Academic journal article American Journal of Pharmaceutical Education

"Brown Bag" Simulations to Teach Drug Utilization Review

Academic journal article American Journal of Pharmaceutical Education

"Brown Bag" Simulations to Teach Drug Utilization Review

Article excerpt

INTRODUCTION

Drug utilization review has been a standard part of pharmacists' practice for many years. (1) Drug utilization review is used to assess drug therapy appropriateness and ensure patient safety. (2) The Institute for Safe Medication Practices encourages the use of "brown-bag" checkups by pharmacists as a safety measure to check for problems such as drug-allergy contraindications, therapeutic duplication, drug-drug interactions, drug-disease interactions, inappropriate dosage or duration of therapy, or clinical abuse and misuse. For a brown-bag checkup, the patient brings all prescription and nonprescription medications to a pharmacist and has him or her review them for any potential problems. (3) The brown bag review process has been developed and used in the Creighton University School of Pharmacy and Health Professions' skills laboratory program for the specific purpose of having students apply principles of DUR without the assistance of a technical interface.

Drug utilization review involves the review of a prescription prior to dispensing a drug to the patient. This review includes such activities as screening for drug-disease contraindications and drug-drug interactions. (4) Most pharmacies have systems that alert the pharmacist to a potential problem before the prescription is dispensed. However, it is important that pharmacists have the professional knowledge and judgment necessary to conduct a prospective DUR without the aid of a computer program. To conduct a DUR, the pharmacist must consider and be able to judge these elements: prescription accuracy; allergies; medication appropriateness; dosage and length of therapy; drug interactions (including drug-drug, drug-disease, drug-food, and drug-laboratory); therapeutic duplication; appropriate use; adverse effects; and abuse or misuse. (2)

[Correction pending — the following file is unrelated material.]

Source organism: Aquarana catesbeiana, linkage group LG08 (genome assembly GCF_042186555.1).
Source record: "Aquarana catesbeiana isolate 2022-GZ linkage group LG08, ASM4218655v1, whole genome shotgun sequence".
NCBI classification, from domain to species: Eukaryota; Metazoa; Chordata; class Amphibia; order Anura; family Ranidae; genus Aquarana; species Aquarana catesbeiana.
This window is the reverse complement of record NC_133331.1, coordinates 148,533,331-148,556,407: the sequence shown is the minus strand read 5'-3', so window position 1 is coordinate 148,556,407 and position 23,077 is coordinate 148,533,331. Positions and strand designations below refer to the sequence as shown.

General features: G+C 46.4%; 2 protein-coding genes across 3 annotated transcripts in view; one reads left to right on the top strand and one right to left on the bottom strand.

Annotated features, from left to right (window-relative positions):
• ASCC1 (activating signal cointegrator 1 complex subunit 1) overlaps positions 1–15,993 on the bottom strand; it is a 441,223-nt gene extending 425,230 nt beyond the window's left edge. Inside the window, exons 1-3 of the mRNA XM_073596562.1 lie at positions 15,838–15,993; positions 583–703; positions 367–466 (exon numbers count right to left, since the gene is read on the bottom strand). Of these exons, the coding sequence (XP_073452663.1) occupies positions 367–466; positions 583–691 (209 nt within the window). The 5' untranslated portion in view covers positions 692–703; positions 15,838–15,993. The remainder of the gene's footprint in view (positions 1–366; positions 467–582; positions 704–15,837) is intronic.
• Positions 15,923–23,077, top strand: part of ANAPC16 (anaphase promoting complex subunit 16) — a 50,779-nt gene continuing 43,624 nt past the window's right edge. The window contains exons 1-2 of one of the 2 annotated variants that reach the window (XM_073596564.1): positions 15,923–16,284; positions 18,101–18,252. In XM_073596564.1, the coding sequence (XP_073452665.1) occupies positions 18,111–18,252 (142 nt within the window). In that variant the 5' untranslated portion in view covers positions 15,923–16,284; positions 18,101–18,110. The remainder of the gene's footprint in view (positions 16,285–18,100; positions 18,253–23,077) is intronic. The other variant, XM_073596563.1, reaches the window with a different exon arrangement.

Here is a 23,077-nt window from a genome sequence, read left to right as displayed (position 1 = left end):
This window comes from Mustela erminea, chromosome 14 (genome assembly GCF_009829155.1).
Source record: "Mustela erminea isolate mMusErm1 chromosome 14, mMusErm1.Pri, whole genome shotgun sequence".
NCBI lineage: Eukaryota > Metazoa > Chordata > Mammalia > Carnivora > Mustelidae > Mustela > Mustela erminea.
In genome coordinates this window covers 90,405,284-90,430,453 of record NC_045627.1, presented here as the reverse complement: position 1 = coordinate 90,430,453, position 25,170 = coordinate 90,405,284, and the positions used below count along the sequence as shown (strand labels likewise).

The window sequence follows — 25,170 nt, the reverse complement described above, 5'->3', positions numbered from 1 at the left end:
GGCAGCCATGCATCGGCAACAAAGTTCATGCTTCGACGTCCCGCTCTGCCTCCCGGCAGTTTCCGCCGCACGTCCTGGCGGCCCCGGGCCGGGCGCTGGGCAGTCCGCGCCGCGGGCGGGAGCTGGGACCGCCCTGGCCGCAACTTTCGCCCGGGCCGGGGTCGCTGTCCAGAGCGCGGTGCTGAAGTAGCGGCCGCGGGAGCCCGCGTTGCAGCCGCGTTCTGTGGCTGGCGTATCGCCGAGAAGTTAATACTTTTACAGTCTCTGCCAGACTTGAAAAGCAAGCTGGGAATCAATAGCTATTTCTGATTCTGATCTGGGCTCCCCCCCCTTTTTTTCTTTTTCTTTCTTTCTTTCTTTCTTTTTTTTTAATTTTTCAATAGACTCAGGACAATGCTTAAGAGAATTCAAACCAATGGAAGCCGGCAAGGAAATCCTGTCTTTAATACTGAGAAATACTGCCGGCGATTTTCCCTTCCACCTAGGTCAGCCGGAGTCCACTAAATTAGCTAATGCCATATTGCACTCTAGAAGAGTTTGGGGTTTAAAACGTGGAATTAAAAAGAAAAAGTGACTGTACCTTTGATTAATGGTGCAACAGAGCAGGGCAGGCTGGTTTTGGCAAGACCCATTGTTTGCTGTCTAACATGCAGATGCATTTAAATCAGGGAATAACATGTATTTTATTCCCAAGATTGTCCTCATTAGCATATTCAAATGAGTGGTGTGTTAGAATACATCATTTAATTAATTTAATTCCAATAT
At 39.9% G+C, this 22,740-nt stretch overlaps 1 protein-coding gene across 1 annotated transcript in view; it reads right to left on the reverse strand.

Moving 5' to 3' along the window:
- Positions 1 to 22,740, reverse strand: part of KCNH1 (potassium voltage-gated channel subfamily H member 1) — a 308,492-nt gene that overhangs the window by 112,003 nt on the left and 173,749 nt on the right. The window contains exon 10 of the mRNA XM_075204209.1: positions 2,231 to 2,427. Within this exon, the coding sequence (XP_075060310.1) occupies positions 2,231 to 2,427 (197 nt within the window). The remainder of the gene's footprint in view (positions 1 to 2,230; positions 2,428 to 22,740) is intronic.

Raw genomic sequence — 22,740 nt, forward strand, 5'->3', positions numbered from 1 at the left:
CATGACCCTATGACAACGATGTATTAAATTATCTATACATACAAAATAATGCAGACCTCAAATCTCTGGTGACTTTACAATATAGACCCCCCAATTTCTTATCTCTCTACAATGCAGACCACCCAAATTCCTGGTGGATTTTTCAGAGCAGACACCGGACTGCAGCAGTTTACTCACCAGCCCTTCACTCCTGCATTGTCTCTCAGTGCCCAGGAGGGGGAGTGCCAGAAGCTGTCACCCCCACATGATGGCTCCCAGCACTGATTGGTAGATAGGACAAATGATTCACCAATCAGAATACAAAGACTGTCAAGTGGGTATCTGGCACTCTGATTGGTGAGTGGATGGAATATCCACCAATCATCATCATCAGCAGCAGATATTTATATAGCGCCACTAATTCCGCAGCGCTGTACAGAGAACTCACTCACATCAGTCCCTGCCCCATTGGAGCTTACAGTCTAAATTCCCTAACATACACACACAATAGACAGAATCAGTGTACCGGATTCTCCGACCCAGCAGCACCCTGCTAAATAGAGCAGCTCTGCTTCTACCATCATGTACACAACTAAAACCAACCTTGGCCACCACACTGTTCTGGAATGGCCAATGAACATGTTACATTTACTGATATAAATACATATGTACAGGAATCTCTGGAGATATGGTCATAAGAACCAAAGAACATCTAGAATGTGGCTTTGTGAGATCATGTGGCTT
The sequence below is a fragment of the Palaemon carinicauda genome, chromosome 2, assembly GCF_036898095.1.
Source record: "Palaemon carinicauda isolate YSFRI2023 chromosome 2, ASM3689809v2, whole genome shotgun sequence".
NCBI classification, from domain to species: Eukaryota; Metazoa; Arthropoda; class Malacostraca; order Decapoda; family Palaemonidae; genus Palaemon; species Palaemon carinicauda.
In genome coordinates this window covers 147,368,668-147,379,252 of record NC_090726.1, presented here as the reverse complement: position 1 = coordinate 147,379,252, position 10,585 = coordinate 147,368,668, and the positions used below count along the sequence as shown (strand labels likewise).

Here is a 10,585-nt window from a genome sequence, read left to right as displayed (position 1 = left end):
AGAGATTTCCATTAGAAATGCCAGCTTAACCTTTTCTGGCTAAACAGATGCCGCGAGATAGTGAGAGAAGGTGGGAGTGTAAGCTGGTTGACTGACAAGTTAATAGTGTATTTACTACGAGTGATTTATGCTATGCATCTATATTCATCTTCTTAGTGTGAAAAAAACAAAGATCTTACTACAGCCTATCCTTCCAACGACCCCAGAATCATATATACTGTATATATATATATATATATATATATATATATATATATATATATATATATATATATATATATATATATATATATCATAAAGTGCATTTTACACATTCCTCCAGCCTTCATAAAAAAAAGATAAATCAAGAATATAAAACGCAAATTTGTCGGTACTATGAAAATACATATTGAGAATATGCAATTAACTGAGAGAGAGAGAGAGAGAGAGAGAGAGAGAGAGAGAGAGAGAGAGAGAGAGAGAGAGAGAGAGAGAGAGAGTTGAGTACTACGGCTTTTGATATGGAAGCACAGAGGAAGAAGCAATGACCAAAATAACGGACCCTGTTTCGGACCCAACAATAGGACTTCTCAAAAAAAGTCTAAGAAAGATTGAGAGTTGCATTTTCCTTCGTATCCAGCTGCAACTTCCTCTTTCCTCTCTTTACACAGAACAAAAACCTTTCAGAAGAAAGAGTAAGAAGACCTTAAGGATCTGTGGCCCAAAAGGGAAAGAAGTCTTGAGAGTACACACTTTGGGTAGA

The Omnibus Budget Reconciliation Act of 1990 (OBRA '90) created a requirement for states to ensure prospective drug review occurs with every dispensed prescription reimbursed by government programs:

"The State plan shall provide for a review of drug therapy before each prescription is filled or delivered to an individual receiving benefits under this subchapter, typically at the point-of-sale or point of distribution. The review shall include screening for potential drug therapy problems due to therapeutic duplication, drug-disease contraindications, drug-drug interactions (including serious interactions with nonprescription or over-the-counter drugs), incorrect drug dosage or duration of drug treatment, drug-allergy interactions, and clinical abuse/misuse." (5)

Most states have implemented statutes and regulations that require the same type of prospective DUR for all prescriptions regardless of the type of reimbursement. Additionally, several pharmacy organizations have enacted codes of ethics and standards of practice that support this view of DUR. These include the American Pharmacists Association, the American Society of Health-Systems Pharmacists, the National Association of Boards of Pharmacy, and the Academy of Managed Care Pharmacy. (2)

The American Association of Colleges of Pharmacy's Pharmacy Practice Supplemental Educational Outcomes, which are based on CAPE 2004, specifically state: "Interpret and evaluate patient and drug-related data needed to identify actual or potential drug therapy problems (prescription and non-prescription)". (6) Under this heading, the following activities are listed: assess any patient history of allergies and intolerances, evaluate the significance of actual or potential drug interactions, assure that there is not excessive medication use or unnecessary drug duplication, and identify signs or potential indicators of drug misuse or abuse.

The previous pharmacy curriculum at the School of Pharmacy and Health Professions at Creighton University had limited student exposure to developing and improving DUR skills prior to the fourth year, with that occurring only in the classroom during the sixth semester of the program. …

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